X-rays vs MRI of the Spine

December 15, 2015

I’m often asked why Gonstead Chiropractors prefer the use of X-Rays instead of MRI of the spine, here I give some of the reasons why  

 

MRI’s are excellent in displaying both bone and soft tissue.  They are also the best modality to image disc pathology as well as more serious pathology such as cancer.  In fact, when cancer attacks bone tissue, its only after about 40% of destruction has taken place will x-rays actually highlight the presence of the disease.

 

However the main disadvantage an MRI of the spine is that it is taken with the patent lying down. This flattens the spines curves, places the spine in a more ‘passive’ state and eliminates the effects of weight bearing on the spine. Even if an MRI could be taken standing, an x-ray is still far better at showing the relationship of the vertebrae as well as the sacrum and pelvis to each other and how they work together as functional unit. 

 

These points are quite dramitcally illustrated by figure 1 and figure 2, images taken of a previous patient of mine.  Figure 1 is an MRI of lumbar spine taken lying down and figure 2 an x-ray of the same patient in the standing postion.  Firstly note how the natural curve of the spine appears flattened in the MRI compared to the standing x-ray where a fairly normal curve is displayed.  More striking however is that on the x-ray the L4 vertebra (red line) has slipped forward in relationship to the L5.  This is due to an old fracture at L4 and has lead to instability of this vertebrael.   These vertebra looked completely normal on the MRI and would have been missed if the x ray had not been taken.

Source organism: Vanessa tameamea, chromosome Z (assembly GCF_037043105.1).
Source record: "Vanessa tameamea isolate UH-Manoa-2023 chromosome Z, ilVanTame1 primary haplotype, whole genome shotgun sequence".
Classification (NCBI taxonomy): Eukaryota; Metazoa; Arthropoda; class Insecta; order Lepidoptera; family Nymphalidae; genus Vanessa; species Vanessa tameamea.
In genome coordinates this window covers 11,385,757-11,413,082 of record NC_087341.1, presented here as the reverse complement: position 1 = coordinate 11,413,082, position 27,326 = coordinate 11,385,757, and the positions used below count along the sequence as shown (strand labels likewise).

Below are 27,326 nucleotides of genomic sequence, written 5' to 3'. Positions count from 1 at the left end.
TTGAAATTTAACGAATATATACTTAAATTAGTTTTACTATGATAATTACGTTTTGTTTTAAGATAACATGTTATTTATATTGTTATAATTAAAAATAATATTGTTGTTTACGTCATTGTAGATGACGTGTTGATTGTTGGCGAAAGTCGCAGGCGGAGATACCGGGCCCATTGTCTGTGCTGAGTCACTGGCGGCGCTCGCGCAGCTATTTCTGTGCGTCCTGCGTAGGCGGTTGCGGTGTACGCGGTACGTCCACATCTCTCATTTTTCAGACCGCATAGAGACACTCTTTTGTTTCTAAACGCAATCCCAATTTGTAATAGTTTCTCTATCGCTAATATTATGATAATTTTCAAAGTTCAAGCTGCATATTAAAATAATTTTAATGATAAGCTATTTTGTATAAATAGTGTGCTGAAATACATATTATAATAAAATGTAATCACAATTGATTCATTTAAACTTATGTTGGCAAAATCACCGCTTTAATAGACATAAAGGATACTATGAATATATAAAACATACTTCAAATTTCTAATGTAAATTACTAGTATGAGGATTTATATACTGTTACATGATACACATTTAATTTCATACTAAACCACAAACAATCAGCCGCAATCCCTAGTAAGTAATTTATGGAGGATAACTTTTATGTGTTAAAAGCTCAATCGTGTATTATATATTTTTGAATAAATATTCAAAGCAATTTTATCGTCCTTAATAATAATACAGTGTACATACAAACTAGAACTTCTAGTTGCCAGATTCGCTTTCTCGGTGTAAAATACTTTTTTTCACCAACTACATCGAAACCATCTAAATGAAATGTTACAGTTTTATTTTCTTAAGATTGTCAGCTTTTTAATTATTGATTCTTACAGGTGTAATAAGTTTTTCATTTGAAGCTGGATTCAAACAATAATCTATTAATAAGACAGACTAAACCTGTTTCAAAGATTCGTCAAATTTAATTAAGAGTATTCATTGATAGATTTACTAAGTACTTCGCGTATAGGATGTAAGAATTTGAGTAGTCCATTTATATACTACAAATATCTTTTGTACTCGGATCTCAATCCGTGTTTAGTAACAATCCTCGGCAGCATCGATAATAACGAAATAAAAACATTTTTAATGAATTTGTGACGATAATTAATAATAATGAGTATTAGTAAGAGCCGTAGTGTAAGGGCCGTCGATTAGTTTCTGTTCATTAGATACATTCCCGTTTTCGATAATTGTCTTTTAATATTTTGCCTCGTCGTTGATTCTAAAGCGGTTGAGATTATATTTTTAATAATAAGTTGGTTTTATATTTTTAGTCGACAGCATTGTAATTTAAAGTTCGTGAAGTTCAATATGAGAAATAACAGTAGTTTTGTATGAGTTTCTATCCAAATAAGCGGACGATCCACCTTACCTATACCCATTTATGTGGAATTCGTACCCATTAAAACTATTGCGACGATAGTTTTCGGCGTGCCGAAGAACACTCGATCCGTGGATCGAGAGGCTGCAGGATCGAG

Essential Information is taken from the patients x-ray, and along with the case history and examination, helps the Gonstead Chiropractor find the exact problems in the spine that require treatment.  Furthermore the x-ray gives precise detail to how best to correct these during the adjustment itself. 

 

In summary if the Gonstead chiropractor is at all concerned that a patient has serious pathology or wants to see tissues in more detail they will recommend an MRI.  In the vast majority of cases however where they are diagnosing and treating mechanical dysfunction of the spine, they will always want a weight bearing x-ray.

 

 

Fact: X-rays do expose the patient to low levels of ionising radiation, however the amount is often compared to that which you would experience if you took a long haul flight. 

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